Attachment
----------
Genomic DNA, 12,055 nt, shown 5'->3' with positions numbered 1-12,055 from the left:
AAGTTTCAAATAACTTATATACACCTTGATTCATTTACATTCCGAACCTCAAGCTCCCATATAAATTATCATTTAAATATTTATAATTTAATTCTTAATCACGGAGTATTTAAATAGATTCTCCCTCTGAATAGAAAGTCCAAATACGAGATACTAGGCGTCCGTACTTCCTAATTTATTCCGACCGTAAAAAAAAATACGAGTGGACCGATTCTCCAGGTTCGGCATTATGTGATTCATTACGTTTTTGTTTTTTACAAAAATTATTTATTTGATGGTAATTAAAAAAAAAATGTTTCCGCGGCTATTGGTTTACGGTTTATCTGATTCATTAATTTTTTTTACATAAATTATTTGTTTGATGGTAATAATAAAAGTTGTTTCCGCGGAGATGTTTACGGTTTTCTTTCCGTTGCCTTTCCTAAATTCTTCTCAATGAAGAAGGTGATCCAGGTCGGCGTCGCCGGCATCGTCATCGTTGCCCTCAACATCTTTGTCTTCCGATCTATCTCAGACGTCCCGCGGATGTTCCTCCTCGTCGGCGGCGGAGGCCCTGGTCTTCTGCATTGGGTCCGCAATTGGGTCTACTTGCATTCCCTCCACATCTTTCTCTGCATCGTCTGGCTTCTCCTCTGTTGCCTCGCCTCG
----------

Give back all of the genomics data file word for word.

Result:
Genomic DNA, 12,055 nt, shown 5'->3' with positions numbered 1-12,055 from the left:
AAGTTTCAAATAACTTATATACACCTTGATTCATTTACATTCCGAACCTCAAGCTCCCATATAAATTATCATTTAAATATTTATAATTTAATTCTTAATCACGGAGTATTTAAATAGATTCTCCCTCTGAATAGAAAGTCCAAATACGAGATACTAGGCGTCCGTACTTCCTAATTTATTCCGACCGTAAAAAAAAATACGAGTGGACCGATTCTCCAGGTTCGGCATTATGTGATTCATTACGTTTTTGTTTTTTACAAAAATTATTTATTTGATGGTAATTAAAAAAAAAATGTTTCCGCGGCTATTGGTTTACGGTTTATCTGATTCATTAATTTTTTTTACATAAATTATTTGTTTGATGGTAATAATAAAAGTTGTTTCCGCGGAGATGTTTACGGTTTTCTTTCCGTTGCCTTTCCTAAATTCTTCTCAATGAAGAAGGTGATCCAGGTCGGCGTCGCCGGCATCGTCATCGTTGCCCTCAACATCTTTGTCTTCCGATCTATCTCAGACGTCCCGCGGATGTTCCTCCTCGTCGGCGGCGGAGGCCCTGGTCTTCTGCATTGGGTCCGCAATTGGGTCTACTTGCATTCCCTCCACATCTTTCTCTGCATCGTCTGGCTTCTCCTCTGTTGCCTCGCCTCG